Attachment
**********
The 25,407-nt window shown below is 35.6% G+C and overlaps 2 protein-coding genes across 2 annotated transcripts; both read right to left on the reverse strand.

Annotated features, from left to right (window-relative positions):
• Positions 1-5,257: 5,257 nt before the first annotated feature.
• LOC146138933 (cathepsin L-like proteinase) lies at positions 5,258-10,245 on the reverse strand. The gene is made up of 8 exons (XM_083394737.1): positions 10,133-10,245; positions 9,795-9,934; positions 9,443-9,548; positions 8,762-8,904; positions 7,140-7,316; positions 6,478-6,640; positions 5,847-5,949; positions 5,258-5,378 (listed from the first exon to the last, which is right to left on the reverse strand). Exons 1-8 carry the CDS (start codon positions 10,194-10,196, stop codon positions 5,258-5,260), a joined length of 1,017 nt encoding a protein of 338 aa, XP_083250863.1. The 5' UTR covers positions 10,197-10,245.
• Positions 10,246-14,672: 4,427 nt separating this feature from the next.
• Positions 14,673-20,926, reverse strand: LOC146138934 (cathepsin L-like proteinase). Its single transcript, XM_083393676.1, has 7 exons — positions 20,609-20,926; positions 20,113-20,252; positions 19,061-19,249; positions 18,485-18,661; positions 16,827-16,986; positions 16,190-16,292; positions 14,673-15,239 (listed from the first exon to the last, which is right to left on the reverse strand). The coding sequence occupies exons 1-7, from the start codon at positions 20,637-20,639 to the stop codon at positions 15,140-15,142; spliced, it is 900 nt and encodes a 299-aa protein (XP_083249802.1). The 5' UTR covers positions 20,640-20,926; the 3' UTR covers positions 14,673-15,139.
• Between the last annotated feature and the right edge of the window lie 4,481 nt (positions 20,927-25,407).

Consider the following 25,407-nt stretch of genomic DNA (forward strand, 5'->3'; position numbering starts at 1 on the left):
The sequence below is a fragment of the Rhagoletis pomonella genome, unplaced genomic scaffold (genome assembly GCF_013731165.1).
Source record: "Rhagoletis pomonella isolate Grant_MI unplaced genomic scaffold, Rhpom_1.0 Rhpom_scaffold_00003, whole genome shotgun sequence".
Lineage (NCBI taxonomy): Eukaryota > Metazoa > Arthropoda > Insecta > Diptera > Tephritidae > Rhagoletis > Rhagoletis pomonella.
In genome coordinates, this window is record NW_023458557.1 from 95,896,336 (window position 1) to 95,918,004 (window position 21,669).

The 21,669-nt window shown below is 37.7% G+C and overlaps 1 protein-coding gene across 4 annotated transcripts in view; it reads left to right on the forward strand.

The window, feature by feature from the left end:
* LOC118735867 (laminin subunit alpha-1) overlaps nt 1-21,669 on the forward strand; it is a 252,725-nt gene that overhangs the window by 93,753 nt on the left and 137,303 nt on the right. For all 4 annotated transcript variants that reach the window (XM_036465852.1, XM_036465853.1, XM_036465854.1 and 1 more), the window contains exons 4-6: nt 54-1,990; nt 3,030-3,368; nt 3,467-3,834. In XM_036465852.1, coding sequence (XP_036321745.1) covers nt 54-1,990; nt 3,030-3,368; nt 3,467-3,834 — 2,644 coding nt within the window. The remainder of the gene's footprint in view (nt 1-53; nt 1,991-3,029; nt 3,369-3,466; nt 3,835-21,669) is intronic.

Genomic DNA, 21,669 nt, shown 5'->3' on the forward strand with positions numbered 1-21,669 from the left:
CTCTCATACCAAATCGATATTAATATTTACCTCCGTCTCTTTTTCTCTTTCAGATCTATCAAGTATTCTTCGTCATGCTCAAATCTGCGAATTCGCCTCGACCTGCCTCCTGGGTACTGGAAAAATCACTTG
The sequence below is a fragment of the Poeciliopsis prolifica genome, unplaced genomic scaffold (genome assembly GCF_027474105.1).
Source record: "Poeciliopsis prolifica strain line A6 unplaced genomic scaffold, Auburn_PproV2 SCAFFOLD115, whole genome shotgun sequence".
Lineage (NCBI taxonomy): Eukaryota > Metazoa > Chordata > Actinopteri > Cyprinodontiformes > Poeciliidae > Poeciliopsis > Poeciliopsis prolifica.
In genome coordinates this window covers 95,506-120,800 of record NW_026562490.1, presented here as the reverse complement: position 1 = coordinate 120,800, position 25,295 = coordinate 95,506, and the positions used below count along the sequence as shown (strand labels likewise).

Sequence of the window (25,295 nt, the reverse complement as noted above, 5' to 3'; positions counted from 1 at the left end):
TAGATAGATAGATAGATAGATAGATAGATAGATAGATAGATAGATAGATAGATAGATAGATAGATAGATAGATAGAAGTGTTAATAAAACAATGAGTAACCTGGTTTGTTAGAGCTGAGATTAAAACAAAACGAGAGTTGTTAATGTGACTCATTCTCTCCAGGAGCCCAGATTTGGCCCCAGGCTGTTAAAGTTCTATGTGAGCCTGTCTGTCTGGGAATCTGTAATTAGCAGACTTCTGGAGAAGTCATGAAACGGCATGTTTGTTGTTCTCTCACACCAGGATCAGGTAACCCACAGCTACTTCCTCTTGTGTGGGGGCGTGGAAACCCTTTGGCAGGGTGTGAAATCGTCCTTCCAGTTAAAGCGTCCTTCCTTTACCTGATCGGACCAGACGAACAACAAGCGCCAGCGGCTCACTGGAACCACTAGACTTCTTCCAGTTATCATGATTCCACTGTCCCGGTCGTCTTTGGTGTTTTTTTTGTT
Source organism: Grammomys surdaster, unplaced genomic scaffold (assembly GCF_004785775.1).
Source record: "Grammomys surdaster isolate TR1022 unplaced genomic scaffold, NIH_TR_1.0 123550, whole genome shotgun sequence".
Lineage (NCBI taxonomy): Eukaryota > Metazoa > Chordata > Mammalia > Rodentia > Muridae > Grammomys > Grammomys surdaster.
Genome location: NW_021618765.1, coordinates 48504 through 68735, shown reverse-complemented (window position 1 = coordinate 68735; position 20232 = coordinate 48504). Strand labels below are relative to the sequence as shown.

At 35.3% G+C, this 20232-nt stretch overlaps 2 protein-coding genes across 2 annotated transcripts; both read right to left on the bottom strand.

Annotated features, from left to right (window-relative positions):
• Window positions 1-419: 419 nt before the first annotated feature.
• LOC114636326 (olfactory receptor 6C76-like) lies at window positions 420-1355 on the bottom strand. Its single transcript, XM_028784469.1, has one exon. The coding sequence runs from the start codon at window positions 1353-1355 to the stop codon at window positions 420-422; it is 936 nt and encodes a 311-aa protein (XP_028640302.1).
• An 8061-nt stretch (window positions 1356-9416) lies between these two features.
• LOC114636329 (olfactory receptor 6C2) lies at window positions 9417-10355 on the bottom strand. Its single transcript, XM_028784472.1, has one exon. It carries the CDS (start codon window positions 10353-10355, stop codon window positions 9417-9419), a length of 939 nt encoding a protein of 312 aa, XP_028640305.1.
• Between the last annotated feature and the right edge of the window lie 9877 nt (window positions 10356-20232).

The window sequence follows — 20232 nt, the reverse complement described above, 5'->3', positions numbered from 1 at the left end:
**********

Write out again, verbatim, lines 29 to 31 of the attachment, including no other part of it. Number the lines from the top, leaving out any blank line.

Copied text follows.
Annotated features, from left to right (window-relative positions):
• Window positions 1-419: 419 nt before the first annotated feature.
• LOC114636326 (olfactory receptor 6C76-like) lies at window positions 420-1355 on the bottom strand. Its single transcript, XM_028784469.1, has one exon. The coding sequence runs from the start codon at window positions 1353-1355 to the stop codon at window positions 420-422; it is 936 nt and encodes a 311-aa protein (XP_028640302.1).